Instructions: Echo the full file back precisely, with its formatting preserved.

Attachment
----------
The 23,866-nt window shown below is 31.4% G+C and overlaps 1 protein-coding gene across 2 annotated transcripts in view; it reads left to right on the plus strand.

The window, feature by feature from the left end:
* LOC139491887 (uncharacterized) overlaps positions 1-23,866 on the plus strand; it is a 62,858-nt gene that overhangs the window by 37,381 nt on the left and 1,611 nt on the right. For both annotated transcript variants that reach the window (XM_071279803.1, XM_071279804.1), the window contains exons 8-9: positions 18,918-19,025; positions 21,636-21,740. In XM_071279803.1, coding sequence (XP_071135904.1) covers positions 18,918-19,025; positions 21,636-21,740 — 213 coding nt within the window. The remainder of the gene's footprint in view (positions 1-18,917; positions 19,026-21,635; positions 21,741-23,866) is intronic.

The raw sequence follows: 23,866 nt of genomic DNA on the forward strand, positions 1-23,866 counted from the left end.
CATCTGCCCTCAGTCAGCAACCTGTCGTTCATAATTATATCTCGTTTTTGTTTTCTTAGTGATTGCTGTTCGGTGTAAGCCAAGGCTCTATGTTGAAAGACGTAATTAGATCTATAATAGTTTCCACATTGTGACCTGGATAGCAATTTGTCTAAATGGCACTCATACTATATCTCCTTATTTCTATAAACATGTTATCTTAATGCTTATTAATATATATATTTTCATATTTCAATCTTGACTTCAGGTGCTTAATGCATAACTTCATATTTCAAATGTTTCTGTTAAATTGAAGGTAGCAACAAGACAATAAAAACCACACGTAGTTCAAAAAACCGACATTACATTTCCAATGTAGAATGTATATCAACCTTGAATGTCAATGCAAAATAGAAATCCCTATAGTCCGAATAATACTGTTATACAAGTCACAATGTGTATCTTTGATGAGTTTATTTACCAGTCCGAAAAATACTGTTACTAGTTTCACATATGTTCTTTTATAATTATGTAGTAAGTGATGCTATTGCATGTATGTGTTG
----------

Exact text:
The 23,866-nt window shown below is 31.4% G+C and overlaps 1 protein-coding gene across 2 annotated transcripts in view; it reads left to right on the plus strand.

The window, feature by feature from the left end:
* LOC139491887 (uncharacterized) overlaps positions 1-23,866 on the plus strand; it is a 62,858-nt gene that overhangs the window by 37,381 nt on the left and 1,611 nt on the right. For both annotated transcript variants that reach the window (XM_071279803.1, XM_071279804.1), the window contains exons 8-9: positions 18,918-19,025; positions 21,636-21,740. In XM_071279803.1, coding sequence (XP_071135904.1) covers positions 18,918-19,025; positions 21,636-21,740 — 213 coding nt within the window. The remainder of the gene's footprint in view (positions 1-18,917; positions 19,026-21,635; positions 21,741-23,866) is intronic.

The raw sequence follows: 23,866 nt of genomic DNA on the forward strand, positions 1-23,866 counted from the left end.
CATCTGCCCTCAGTCAGCAACCTGTCGTTCATAATTATATCTCGTTTTTGTTTTCTTAGTGATTGCTGTTCGGTGTAAGCCAAGGCTCTATGTTGAAAGACGTAATTAGATCTATAATAGTTTCCACATTGTGACCTGGATAGCAATTTGTCTAAATGGCACTCATACTATATCTCCTTATTTCTATAAACATGTTATCTTAATGCTTATTAATATATATATTTTCATATTTCAATCTTGACTTCAGGTGCTTAATGCATAACTTCATATTTCAAATGTTTCTGTTAAATTGAAGGTAGCAACAAGACAATAAAAACCACACGTAGTTCAAAAAACCGACATTACATTTCCAATGTAGAATGTATATCAACCTTGAATGTCAATGCAAAATAGAAATCCCTATAGTCCGAATAATACTGTTATACAAGTCACAATGTGTATCTTTGATGAGTTTATTTACCAGTCCGAAAAATACTGTTACTAGTTTCACATATGTTCTTTTATAATTATGTAGTAAGTGATGCTATTGCATGTATGTGTTG